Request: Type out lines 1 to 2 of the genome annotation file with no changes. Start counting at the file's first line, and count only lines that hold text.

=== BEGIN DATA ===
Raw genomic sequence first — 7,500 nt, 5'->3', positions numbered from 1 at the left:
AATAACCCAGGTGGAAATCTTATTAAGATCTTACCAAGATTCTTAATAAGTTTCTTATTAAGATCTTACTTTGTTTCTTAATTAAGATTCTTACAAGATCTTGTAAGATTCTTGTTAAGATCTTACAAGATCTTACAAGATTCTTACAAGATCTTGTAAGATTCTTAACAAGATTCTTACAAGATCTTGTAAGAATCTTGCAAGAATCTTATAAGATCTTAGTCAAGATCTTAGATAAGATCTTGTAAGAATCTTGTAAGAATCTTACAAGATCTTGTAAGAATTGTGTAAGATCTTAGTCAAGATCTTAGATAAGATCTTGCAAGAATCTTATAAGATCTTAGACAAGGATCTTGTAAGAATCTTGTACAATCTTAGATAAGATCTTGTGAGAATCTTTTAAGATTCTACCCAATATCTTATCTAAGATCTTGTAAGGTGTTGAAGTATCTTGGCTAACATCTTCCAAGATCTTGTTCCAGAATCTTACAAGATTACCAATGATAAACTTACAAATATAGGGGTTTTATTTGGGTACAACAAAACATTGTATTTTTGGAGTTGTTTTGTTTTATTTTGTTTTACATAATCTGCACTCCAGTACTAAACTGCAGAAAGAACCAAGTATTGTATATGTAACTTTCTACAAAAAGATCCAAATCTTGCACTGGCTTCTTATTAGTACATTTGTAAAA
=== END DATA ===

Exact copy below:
Raw genomic sequence first — 7,500 nt, 5'->3', positions numbered from 1 at the left:
AATAACCCAGGTGGAAATCTTATTAAGATCTTACCAAGATTCTTAATAAGTTTCTTATTAAGATCTTACTTTGTTTCTTAATTAAGATTCTTACAAGATCTTGTAAGATTCTTGTTAAGATCTTACAAGATCTTACAAGATTCTTACAAGATCTTGTAAGATTCTTAACAAGATTCTTACAAGATCTTGTAAGAATCTTGCAAGAATCTTATAAGATCTTAGTCAAGATCTTAGATAAGATCTTGTAAGAATCTTGTAAGAATCTTACAAGATCTTGTAAGAATTGTGTAAGATCTTAGTCAAGATCTTAGATAAGATCTTGCAAGAATCTTATAAGATCTTAGACAAGGATCTTGTAAGAATCTTGTACAATCTTAGATAAGATCTTGTGAGAATCTTTTAAGATTCTACCCAATATCTTATCTAAGATCTTGTAAGGTGTTGAAGTATCTTGGCTAACATCTTCCAAGATCTTGTTCCAGAATCTTACAAGATTACCAATGATAAACTTACAAATATAGGGGTTTTATTTGGGTACAACAAAACATTGTATTTTTGGAGTTGTTTTGTTTTATTTTGTTTTACATAATCTGCACTCCAGTACTAAACTGCAGAAAGAACCAAGTATTGTATATGTAACTTTCTACAAAAAGATCCAAATCTTGCACTGGCTTCTTATTAGTACATTTGTAAAA